By Erik Nordberg, Michigan Tech University ArchivistAnnouncement posted on the Michigan Tech Archives Blog on Aug. 10, 2012
Photos and captions by Keweenaw Now.
On July 23, 2012 (the 99th anniversary of the start of the 1913 Copper Miners' Strike) at the Finnish American Heritage Center in Hancock, Erik Nordberg, Michigan Tech University archivist, helps community members brainstorm ideas during the first of three meetings on the 1913 Strike Centennial Project, a district-wide community effort to commemorate the historic strike -- possibly through exhibits, historical re-enactments, music, theater, conferences, speakers, K-12 reading and writing activities and more. The second meeting on the project will be held at 7 p.m. TOMORROW, Thursday, Aug. 16, at the Houghton Township Community Room in Eagle River. (Photos by Keweenaw Now)
HOUGHTON -- A public meeting at the Houghton Township Community Room in Eagle River at 7 p.m. TOMORROW, Thursday, Aug. 16, will discuss activities to mark the centennial of the 1913 Michigan copper miners’ strike. The nearly year-long strike by members of the Western Federation of Miners is one of the most significant events in Copper Country history and also figures critically in national labor struggles of the era.
During the July 23, 2012, meeting on the 1913 Strike Centennial Project, Hilary Virtanen, Finnish American Heritage Center public programming coordinator, and Glenda Bierman, Quincy Mine Hoist Association manager, chat with Gary Kaunonen, Michigan Tech graduate student in Humanities. Kaunonen is co-author, with Dr. Aaron Goings of St. Martin's University in Washington State, of a book (to be published by Michigan State University Press) which argues that the 1913-1914 strike was the culmination of decades of regional labor struggles.
The meeting in Eagle River is intended to confirm specific events during the commemoration. Historical exhibits, speakers’ events, tie-in activities for K-12 students, tours of historic sites connected to the strike, a scholarly symposium on historical topics, a memorial ceremony at the Italian Hall site, and other activities will engage both local residents and out-of-town visitors in remembering and understanding this important era in local history.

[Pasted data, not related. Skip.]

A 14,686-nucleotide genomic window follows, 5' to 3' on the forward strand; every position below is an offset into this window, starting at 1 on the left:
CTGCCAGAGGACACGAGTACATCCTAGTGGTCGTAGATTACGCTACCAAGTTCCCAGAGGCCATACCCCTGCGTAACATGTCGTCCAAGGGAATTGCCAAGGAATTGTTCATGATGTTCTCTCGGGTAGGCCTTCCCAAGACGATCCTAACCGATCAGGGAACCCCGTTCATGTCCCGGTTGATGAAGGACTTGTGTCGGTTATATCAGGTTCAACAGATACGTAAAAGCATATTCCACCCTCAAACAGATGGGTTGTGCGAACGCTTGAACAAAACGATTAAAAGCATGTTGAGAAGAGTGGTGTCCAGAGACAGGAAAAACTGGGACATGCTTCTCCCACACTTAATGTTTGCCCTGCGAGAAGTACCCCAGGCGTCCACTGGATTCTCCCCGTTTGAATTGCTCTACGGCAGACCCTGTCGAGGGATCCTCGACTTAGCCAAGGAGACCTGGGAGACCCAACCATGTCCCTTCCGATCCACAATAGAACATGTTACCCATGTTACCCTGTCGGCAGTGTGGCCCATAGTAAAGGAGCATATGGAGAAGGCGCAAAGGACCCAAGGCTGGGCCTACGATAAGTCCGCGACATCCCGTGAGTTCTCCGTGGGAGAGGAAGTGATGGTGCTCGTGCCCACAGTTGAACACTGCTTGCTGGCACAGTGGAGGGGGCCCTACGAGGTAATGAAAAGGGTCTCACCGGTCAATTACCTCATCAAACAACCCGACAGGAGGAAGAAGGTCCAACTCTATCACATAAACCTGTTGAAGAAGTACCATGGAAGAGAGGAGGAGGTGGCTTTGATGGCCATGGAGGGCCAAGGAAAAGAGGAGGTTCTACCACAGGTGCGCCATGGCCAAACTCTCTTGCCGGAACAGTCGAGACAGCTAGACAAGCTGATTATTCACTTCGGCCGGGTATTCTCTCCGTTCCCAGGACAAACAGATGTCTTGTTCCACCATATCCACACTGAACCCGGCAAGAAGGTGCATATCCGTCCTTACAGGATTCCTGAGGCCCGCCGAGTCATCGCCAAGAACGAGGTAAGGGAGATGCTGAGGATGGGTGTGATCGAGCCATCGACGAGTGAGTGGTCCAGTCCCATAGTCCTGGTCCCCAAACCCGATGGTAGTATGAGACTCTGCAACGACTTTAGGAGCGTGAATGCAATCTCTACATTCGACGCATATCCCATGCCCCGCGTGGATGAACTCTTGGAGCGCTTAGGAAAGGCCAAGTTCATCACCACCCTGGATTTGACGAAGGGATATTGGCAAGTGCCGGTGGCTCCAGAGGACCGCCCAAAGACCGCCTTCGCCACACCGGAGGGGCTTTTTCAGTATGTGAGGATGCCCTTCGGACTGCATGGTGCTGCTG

Hancock City Councilor John Haeussler speaks at the July 23 meeting about commemorating events of the strike that occurred at Hancock's historic Scott Hotel.
An additional meeting is scheduled at the Ontonagon Theatre in Ontonagon at 1 p.m. on Saturday, Sept. 15. All meetings are free and open to the general public.
During the July 23 meeting in Hancock, Kathleen Harter of the Keweenaw National Historical Park makes suggestions concerning a possible multi-media presentation on the historic events of 1913.
At the July 23 meeting, local historian and Red Jacket Trolley owner Wil Shapton, who also has experience working with children's historic costume programs and re-enactments, suggests ways to involve children and connect them to the historic events.
Joanne Thomas of Keweenaw County talks about her research on 1913 strike leader "Big"Annie Klobuchar Clemenc with Brian Hoduski, chief of Keweenaw National Historical Park museum services.
Whether or not you attended the July 23 meeting, you are invited to this second meeting in Eagle River and to the third meeting in Ontonagon.
Click here for the updated list of suggested activities.
For more information about this 1913 Strike Centennial Project, contact the Michigan Tech Archives at 906-487-2505, e-mail firstname.lastname@example.org, or visit 1913strike.wordpress.com.